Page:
That long shot continues on when you step inside and see the massive pod racing machine cooking meats.

We get an indoor long shot of the pod racing engine. Photo by J. Jeff Kober.

Take to a closer medium shot and we see that the meats here are theoretically cooked by a former smelter droid, 8D-J8. You may recall that a similar droid to this existed in The Return of the Jedi. 

This may be punishment for how the droid was behaving in the film. Photo by J. Jeff Kober.

Now take a closer look at an image in the corner. Most walk by it and don’t even see it. Behind a wire fencing lies a butcher shop. Look what meats are being cooked up!

Alien life forms ready for the butcher’s block. Notice not only the need for big knives, but for a grinder as well. Photo by J. Jeff Kober.

These long shots, medium shots, and close ups are full of details throughout all of Galaxy’s Edge. Just look at the blaster holes around most buildings. We’ve gone a long way from leather straps.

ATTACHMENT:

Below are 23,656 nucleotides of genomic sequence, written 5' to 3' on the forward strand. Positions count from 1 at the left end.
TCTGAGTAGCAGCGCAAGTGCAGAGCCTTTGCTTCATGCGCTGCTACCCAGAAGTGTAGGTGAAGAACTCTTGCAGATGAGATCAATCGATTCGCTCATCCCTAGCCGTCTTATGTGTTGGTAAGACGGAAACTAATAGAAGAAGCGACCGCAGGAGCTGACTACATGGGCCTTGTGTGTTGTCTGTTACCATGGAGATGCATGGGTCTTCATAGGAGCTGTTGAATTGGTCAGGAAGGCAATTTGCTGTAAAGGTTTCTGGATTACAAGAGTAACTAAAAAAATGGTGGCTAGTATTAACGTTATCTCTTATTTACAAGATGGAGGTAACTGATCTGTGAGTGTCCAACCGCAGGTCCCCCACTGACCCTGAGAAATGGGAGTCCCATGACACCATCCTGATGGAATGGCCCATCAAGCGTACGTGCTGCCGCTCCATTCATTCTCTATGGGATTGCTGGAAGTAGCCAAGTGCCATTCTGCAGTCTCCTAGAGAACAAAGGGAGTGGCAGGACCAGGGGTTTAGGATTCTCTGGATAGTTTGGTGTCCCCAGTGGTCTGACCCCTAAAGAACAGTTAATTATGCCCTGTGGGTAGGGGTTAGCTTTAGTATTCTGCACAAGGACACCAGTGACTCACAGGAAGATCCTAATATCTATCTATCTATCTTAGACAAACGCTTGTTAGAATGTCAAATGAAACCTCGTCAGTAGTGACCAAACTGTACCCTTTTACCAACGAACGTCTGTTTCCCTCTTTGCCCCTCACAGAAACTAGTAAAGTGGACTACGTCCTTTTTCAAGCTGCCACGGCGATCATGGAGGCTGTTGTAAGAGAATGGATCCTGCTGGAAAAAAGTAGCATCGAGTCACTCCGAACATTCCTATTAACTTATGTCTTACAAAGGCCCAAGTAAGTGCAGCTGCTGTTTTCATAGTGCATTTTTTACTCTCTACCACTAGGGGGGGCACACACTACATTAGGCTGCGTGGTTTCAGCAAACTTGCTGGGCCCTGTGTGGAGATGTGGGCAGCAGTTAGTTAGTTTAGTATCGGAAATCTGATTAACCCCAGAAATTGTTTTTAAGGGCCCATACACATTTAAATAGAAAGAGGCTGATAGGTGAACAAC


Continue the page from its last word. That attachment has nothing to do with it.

2. Go Green

Disney and Imagineering take great pride in activities that involve caring for the planet, recycling, and going green. It seems though this planet looks like the biggest recycling project ever. So much of it seems to be props made out of old materials of the type that existed when the first Star Wars film was created. It’s almost like the old steam iron contraptions found in every Big Thunder Mountain. It’s like they were gathering scraps to create this experience in order to make it authentic. There’s so much of it, that it seems like a recycling campaign.

Here’s an example. Do you know what the most expensive item is at Galaxy’s Edge. It’s this guy:

How do I know this? It states it on the sign next to it. And that sign sits on an ammunition box. That’s what I want to refer to.

In the 1970s I remember that my older brother carried around an ammunition box. It was commonly had among young men of that age, many of whom had served in Vietnam. My brother didn’t, but he did have that box. You can find them throughout the land. I hadn’t seen one in several years until I visited Batuu. You see this and so many other things throughout the area. To visit Galaxy’s Edge is tripping the light fantastic back to the ’70s.

Here’s a bigger example. Look at the roof of the Millennium Falcon. It’s made of parts akin to the kind you would have found several decades ago.

Seen from the queue of the Millennium Falcon: Smuggler’s Run.